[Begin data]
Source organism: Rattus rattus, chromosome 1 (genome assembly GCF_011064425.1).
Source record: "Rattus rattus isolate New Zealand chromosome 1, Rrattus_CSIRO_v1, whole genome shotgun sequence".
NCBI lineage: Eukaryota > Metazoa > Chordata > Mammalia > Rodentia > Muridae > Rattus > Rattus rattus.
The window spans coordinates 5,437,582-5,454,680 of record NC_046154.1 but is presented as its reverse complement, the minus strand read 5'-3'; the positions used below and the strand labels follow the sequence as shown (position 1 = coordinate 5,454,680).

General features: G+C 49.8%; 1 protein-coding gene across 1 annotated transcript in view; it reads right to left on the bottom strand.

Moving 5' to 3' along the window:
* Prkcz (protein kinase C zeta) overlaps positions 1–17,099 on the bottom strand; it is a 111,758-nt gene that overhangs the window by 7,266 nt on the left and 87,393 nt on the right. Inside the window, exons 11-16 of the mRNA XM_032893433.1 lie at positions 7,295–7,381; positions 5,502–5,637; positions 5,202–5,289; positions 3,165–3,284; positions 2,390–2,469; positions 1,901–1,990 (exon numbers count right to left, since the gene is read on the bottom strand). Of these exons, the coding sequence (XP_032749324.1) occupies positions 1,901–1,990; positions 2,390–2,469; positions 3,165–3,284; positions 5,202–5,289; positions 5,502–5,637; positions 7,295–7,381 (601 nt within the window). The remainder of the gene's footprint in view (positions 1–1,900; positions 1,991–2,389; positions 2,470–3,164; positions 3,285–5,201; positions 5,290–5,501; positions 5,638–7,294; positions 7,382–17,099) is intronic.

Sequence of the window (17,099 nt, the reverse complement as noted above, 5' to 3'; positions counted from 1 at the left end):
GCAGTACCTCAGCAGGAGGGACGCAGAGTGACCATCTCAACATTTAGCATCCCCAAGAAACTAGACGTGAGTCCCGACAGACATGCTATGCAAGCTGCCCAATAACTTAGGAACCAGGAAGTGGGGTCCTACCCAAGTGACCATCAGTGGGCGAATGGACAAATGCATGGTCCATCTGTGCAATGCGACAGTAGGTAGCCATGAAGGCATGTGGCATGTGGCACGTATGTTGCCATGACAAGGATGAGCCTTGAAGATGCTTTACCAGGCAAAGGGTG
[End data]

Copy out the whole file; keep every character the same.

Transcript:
Source organism: Rattus rattus, chromosome 1 (genome assembly GCF_011064425.1).
Source record: "Rattus rattus isolate New Zealand chromosome 1, Rrattus_CSIRO_v1, whole genome shotgun sequence".
NCBI lineage: Eukaryota > Metazoa > Chordata > Mammalia > Rodentia > Muridae > Rattus > Rattus rattus.
The window spans coordinates 5,437,582-5,454,680 of record NC_046154.1 but is presented as its reverse complement, the minus strand read 5'-3'; the positions used below and the strand labels follow the sequence as shown (position 1 = coordinate 5,454,680).

General features: G+C 49.8%; 1 protein-coding gene across 1 annotated transcript in view; it reads right to left on the bottom strand.

Moving 5' to 3' along the window:
* Prkcz (protein kinase C zeta) overlaps positions 1–17,099 on the bottom strand; it is a 111,758-nt gene that overhangs the window by 7,266 nt on the left and 87,393 nt on the right. Inside the window, exons 11-16 of the mRNA XM_032893433.1 lie at positions 7,295–7,381; positions 5,502–5,637; positions 5,202–5,289; positions 3,165–3,284; positions 2,390–2,469; positions 1,901–1,990 (exon numbers count right to left, since the gene is read on the bottom strand). Of these exons, the coding sequence (XP_032749324.1) occupies positions 1,901–1,990; positions 2,390–2,469; positions 3,165–3,284; positions 5,202–5,289; positions 5,502–5,637; positions 7,295–7,381 (601 nt within the window). The remainder of the gene's footprint in view (positions 1–1,900; positions 1,991–2,389; positions 2,470–3,164; positions 3,285–5,201; positions 5,290–5,501; positions 5,638–7,294; positions 7,382–17,099) is intronic.

Sequence of the window (17,099 nt, the reverse complement as noted above, 5' to 3'; positions counted from 1 at the left end):
GCAGTACCTCAGCAGGAGGGACGCAGAGTGACCATCTCAACATTTAGCATCCCCAAGAAACTAGACGTGAGTCCCGACAGACATGCTATGCAAGCTGCCCAATAACTTAGGAACCAGGAAGTGGGGTCCTACCCAAGTGACCATCAGTGGGCGAATGGACAAATGCATGGTCCATCTGTGCAATGCGACAGTAGGTAGCCATGAAGGCATGTGGCATGTGGCACGTATGTTGCCATGACAAGGATGAGCCTTGAAGATGCTTTACCAGGCAAAGGGTG